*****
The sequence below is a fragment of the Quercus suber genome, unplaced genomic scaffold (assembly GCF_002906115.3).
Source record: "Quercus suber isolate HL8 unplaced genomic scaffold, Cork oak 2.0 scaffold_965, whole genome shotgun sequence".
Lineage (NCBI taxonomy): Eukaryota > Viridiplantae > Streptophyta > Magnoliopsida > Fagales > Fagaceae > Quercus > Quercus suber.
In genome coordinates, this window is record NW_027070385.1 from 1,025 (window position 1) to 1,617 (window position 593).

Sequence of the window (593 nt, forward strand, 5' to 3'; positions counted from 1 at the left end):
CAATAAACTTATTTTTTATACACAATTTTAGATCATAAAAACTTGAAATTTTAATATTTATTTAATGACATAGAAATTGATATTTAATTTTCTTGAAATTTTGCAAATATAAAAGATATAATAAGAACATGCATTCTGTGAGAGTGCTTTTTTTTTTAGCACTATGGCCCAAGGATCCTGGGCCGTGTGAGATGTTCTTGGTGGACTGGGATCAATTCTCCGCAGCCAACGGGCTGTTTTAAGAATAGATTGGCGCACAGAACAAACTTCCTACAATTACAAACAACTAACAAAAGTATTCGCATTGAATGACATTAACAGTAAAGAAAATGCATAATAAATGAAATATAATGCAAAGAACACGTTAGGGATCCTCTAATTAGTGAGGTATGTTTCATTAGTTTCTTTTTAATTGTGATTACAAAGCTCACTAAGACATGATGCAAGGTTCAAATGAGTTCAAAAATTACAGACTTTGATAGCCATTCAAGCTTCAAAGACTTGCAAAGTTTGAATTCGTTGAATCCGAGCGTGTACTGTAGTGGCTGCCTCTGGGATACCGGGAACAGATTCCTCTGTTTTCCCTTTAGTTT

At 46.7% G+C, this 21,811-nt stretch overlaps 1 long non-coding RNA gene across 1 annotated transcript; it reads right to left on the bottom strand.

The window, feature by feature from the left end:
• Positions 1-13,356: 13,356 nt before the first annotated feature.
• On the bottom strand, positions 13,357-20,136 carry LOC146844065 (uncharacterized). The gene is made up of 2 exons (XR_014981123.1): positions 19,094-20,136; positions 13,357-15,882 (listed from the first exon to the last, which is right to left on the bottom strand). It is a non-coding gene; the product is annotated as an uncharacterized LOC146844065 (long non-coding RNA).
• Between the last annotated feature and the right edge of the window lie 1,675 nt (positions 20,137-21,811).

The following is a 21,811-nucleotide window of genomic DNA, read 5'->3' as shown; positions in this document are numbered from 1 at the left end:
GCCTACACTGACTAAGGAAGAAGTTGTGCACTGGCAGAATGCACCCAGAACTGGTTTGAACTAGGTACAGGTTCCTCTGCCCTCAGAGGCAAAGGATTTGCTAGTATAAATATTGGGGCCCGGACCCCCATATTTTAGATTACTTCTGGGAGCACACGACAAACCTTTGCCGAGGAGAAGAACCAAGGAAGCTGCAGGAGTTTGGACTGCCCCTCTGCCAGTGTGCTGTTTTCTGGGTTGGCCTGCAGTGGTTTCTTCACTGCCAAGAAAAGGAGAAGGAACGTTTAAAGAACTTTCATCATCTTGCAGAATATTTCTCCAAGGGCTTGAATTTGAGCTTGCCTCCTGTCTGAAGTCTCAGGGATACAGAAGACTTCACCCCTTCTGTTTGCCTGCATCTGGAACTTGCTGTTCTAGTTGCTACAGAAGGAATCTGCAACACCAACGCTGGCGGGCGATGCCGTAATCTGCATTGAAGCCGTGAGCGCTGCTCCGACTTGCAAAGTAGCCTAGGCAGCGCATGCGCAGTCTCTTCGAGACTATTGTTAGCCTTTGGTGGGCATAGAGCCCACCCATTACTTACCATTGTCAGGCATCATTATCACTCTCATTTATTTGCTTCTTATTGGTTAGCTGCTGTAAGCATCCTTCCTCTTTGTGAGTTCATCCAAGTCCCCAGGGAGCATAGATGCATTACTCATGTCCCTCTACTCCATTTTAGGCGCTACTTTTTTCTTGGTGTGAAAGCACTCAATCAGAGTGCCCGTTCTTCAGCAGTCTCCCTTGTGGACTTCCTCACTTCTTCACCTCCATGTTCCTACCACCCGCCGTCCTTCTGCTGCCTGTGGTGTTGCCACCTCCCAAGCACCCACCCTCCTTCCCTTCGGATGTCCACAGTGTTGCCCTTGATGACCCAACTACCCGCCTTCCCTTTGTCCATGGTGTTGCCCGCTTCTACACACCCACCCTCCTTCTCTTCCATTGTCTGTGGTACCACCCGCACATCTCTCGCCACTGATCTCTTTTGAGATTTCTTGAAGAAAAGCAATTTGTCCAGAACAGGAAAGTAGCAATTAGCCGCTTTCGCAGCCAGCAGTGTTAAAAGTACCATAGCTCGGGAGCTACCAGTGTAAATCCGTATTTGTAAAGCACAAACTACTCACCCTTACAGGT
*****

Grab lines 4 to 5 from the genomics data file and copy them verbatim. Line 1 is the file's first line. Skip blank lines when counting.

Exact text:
In genome coordinates, this window is record NW_027070385.1 from 1,025 (window position 1) to 1,617 (window position 593).

Sequence of the window (593 nt, forward strand, 5' to 3'; positions counted from 1 at the left end):